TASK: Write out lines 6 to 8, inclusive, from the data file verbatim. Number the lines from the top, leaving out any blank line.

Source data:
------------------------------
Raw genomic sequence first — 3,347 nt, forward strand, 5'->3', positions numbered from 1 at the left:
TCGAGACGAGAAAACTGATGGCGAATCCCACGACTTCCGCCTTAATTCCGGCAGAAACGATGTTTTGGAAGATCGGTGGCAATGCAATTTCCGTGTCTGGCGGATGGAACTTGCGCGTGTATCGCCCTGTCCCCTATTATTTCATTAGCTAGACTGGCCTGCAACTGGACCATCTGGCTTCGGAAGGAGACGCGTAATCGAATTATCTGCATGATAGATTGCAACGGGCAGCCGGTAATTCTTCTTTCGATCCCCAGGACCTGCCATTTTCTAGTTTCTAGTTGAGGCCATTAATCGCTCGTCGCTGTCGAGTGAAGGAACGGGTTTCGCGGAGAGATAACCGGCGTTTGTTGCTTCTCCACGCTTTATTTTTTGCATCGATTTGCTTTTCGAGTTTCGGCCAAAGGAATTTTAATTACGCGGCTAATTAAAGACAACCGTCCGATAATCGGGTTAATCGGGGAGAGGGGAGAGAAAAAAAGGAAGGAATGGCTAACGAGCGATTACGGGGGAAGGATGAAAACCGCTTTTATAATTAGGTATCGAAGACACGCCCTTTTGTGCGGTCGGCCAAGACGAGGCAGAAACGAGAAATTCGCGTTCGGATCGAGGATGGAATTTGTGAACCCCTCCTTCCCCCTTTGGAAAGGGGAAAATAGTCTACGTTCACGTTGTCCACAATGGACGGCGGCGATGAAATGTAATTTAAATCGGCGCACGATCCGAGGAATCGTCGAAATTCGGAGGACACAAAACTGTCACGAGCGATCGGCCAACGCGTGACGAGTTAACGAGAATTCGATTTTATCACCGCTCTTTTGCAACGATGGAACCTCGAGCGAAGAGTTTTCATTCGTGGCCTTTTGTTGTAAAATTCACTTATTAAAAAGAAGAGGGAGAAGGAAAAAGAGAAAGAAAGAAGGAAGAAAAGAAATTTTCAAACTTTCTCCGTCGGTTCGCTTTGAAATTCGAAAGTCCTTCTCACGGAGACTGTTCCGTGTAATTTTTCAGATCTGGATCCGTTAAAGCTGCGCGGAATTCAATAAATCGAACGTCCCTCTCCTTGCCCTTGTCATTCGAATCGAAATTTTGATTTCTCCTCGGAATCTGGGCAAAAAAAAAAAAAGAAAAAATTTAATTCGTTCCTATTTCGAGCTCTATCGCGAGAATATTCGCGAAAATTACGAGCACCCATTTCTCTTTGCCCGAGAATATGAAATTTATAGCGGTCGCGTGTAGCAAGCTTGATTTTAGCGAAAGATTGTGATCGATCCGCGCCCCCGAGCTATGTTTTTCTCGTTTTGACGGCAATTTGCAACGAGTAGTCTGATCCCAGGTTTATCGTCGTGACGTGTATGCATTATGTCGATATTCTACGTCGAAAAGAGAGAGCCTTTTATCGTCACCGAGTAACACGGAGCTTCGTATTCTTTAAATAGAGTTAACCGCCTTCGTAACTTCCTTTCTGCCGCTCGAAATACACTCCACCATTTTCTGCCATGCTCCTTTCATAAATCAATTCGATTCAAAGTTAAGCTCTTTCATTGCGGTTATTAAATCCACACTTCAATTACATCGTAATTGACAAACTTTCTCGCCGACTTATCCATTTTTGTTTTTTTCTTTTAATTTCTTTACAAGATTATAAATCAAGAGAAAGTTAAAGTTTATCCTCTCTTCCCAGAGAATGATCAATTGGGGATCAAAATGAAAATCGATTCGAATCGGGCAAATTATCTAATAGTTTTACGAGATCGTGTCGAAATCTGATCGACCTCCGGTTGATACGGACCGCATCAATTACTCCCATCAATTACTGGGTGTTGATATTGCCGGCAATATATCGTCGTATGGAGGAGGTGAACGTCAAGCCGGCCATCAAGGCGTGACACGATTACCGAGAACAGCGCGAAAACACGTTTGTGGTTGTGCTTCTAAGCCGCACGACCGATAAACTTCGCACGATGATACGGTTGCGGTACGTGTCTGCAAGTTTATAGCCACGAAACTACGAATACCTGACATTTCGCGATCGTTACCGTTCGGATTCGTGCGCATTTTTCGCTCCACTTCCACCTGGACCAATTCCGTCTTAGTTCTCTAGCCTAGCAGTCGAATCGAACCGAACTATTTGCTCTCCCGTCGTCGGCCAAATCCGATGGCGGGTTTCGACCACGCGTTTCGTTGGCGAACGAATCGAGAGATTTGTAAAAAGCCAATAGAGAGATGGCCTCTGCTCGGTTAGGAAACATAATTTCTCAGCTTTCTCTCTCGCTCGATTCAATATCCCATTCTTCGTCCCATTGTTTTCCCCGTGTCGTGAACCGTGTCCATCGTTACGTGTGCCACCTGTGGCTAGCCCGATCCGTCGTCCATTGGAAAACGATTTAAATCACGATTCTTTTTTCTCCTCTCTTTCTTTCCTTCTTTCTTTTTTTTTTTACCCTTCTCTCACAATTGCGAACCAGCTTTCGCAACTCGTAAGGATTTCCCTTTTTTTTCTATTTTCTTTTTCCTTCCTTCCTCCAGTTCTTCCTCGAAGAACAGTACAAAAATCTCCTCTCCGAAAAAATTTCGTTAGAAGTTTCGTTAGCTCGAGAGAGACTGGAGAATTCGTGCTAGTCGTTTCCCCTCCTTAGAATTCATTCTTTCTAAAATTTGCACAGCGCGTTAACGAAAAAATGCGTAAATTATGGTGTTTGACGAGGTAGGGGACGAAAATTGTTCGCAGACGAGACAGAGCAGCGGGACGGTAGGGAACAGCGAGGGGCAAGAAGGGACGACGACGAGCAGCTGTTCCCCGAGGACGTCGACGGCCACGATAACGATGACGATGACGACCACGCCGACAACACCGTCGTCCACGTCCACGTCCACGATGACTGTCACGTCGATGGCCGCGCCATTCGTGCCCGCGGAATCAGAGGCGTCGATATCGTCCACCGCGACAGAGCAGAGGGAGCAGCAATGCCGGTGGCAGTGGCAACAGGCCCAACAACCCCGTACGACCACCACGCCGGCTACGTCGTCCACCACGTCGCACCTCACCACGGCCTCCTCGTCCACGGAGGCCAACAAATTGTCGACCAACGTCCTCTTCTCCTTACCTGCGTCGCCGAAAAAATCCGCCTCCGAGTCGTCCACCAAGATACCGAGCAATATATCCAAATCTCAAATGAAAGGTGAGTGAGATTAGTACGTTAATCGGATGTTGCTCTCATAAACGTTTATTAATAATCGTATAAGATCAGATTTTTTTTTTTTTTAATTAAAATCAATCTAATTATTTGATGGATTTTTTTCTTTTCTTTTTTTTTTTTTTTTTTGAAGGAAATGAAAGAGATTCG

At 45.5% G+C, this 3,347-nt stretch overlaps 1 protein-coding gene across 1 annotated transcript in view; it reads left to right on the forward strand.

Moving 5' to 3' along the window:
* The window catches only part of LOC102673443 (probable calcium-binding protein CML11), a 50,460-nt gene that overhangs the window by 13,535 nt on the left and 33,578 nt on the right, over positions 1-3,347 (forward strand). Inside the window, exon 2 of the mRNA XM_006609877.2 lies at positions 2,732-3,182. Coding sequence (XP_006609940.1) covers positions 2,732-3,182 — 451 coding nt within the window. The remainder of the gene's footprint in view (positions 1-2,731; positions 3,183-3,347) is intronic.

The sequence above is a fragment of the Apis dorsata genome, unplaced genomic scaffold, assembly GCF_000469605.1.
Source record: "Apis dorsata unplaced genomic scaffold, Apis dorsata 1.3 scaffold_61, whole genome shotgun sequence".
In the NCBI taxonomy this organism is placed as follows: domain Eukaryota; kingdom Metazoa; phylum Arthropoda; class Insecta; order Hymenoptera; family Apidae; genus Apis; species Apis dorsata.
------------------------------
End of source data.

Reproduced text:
The sequence above is a fragment of the Apis dorsata genome, unplaced genomic scaffold, assembly GCF_000469605.1.
Source record: "Apis dorsata unplaced genomic scaffold, Apis dorsata 1.3 scaffold_61, whole genome shotgun sequence".
In the NCBI taxonomy this organism is placed as follows: domain Eukaryota; kingdom Metazoa; phylum Arthropoda; class Insecta; order Hymenoptera; family Apidae; genus Apis; species Apis dorsata.